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Reebok acquires clothing brand Luta as part of Fight for Peace partnership

Reebok

Reebok has partnered with Fight for Peace, acquiring its fashion brand Luta in the process, as part of its latest drive to establish itself as a socially responsible organisation.

Fight for Peace was established by Luke Dowdney in Rio de Janeiro and London and combines boxing and martial arts training with education and personal development in an effort to help young people in communities affected by crime and violence. Today, in addition to the two branded academies, the training programme has rolled out to over 100 community centres in over 27 countries and helps over 100,000 people.

Meanwhile, the Luta clothing brand was set up to directly support Fight for Peace, donating half of its sales profits to the organisation.

Speaking to The Drum, Reebok president Matt O’Toole said that Fight for Peace's proposition mirrors Reebok’s new brand positioning, helping people be their best through fitness.

“Luke has dedicated his life to the idea that through training, people could create a better version of themselves and be healthy and successful members of the community,” he said.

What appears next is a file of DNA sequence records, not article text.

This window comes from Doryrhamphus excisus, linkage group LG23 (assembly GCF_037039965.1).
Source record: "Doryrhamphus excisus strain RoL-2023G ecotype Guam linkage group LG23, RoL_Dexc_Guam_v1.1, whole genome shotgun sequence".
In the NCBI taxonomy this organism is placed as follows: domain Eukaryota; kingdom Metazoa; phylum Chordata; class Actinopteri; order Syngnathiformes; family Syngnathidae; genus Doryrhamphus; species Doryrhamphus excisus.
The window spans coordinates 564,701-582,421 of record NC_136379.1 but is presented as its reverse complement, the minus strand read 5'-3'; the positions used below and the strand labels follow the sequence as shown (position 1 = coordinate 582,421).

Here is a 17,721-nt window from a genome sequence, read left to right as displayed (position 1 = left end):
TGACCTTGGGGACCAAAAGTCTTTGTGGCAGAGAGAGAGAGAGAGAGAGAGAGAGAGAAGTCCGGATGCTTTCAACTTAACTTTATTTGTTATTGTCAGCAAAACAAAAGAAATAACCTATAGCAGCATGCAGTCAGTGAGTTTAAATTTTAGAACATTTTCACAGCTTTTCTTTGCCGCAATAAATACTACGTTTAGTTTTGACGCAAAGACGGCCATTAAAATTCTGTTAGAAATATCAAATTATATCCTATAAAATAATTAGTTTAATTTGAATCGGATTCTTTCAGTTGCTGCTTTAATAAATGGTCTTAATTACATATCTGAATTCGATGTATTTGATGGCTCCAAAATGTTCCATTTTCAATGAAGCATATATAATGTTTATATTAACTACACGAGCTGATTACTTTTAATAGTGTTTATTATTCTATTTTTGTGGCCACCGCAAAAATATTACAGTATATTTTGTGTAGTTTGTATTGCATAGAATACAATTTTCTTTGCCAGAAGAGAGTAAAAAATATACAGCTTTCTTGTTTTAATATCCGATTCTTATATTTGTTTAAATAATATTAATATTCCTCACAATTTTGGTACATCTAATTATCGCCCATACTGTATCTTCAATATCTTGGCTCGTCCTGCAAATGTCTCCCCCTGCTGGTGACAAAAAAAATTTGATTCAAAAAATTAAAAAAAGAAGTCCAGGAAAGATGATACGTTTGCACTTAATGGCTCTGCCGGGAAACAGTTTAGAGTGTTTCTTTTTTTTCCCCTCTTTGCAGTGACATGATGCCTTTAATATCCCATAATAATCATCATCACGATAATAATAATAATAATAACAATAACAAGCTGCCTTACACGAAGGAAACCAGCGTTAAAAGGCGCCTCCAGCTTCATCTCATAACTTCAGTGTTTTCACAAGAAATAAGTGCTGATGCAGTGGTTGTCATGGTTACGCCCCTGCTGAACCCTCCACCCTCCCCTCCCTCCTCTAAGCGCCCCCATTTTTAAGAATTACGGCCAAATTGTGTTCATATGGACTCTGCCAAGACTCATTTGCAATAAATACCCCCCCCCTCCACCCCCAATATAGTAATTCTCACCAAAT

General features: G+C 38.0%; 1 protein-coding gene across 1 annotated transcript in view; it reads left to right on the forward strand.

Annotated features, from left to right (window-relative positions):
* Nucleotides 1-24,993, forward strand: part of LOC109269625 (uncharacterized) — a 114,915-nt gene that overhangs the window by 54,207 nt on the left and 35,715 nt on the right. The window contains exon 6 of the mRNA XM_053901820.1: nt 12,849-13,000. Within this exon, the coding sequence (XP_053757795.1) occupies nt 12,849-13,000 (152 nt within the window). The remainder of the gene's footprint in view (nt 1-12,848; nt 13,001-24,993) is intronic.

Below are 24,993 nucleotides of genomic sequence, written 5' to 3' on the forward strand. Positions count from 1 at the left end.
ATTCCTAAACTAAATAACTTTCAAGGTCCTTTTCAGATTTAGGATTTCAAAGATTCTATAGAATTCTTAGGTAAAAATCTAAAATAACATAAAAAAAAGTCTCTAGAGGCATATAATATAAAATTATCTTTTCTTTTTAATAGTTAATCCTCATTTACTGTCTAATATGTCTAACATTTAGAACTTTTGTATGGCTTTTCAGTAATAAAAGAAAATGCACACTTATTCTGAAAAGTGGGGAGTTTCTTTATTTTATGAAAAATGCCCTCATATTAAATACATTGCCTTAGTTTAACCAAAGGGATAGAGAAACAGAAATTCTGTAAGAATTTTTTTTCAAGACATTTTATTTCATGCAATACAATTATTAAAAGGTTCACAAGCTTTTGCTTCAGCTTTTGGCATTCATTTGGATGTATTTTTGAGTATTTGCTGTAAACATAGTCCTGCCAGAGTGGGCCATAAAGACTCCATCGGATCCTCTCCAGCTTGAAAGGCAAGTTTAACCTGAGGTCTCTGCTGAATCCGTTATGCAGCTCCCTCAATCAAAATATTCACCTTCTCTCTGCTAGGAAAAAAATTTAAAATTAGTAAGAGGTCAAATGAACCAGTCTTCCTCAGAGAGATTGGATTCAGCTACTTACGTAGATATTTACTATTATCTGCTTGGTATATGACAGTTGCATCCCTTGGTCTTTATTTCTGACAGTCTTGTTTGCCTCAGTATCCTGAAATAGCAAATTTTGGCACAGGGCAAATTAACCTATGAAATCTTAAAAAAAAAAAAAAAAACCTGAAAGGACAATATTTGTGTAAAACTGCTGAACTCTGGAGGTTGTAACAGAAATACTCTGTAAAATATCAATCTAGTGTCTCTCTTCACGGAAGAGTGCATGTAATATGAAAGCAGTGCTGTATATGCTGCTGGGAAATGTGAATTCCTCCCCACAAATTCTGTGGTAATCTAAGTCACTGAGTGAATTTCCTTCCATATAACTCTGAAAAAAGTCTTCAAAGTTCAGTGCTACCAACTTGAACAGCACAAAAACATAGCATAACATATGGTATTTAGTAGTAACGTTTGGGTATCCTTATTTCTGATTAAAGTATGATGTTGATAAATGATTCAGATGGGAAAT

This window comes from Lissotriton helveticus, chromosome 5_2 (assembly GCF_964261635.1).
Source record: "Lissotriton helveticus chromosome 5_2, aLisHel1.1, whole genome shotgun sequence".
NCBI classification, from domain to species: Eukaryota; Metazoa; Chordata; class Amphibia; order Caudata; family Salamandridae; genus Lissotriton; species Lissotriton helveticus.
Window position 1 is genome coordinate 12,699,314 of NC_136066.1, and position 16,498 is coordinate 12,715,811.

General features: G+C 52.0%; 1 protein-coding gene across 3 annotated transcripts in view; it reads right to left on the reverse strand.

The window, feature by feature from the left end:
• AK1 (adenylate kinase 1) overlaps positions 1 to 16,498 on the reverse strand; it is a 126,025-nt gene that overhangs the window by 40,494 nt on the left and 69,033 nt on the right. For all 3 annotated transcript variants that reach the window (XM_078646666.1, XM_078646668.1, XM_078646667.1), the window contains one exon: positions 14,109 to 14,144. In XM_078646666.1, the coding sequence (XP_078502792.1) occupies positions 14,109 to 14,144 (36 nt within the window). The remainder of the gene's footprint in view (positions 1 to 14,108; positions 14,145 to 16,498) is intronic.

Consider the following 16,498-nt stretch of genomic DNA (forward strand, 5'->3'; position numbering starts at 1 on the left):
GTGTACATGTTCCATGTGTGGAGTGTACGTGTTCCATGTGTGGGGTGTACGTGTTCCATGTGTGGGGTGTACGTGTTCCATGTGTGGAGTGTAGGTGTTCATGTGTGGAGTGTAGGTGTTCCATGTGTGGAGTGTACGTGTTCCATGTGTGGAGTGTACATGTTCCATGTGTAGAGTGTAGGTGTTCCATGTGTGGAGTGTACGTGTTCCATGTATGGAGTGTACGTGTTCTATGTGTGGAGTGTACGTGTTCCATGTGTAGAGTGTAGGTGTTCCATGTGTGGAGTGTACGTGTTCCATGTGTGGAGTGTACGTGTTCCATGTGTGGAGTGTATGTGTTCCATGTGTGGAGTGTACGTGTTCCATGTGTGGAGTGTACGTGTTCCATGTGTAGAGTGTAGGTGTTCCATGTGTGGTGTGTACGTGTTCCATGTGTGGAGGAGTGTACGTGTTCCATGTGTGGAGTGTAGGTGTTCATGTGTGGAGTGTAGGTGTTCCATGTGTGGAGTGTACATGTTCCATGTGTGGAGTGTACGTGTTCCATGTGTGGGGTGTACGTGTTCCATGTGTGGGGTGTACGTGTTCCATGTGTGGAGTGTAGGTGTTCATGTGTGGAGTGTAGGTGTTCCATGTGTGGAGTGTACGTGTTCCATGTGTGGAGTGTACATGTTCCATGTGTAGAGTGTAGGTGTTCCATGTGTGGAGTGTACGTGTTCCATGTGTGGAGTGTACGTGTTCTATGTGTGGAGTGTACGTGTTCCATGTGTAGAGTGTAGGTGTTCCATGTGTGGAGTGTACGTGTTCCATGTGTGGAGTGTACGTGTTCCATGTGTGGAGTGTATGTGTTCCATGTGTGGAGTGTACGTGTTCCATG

“Reebok has this long heritage that started the Reebok Foundation which was set up to really celebrate people who were standing up for human rights around the world and that mission continues with Fight for Peace. It’s a great vehicle to get the social aspect of our brand out there.”

O’Toole declined to comment on how much has been invested, but the Luta brand will continue as a standalone operation – although the future of the e-commerce site is unclear – and continue to dedicate half of its profits to the charity.

“We want to deliver even more value to Fight for Peace that Luda was able to,” he said.

In the coming months, Reebok will embark on a global awareness drive to tell the story of Fight For Peace.

“Our job is to be a force multiplier. There are some people who know what Fight for Peace is, but not enough. We want to make sure that there’s a high level of awareness and get more programmes started around the world.”

O’Toole said that this will involve brand ambassadors – Olympic boxing champion Nicola Adams is a supporter of the charity – although declined to go into further details.

“One of the things you can expect is that it’s not going to be some niche thing on the side, we’re really going to embrace it as a brand. So it’s not too out of the realm to think that celebrities or professionals will help tell our story and promote Fight for Peace. We have more news to come,” he said.

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Jennifer Faull

The Drum senior reporter Jen Faull provides news and insight on the latest developments in retail and FMCG.

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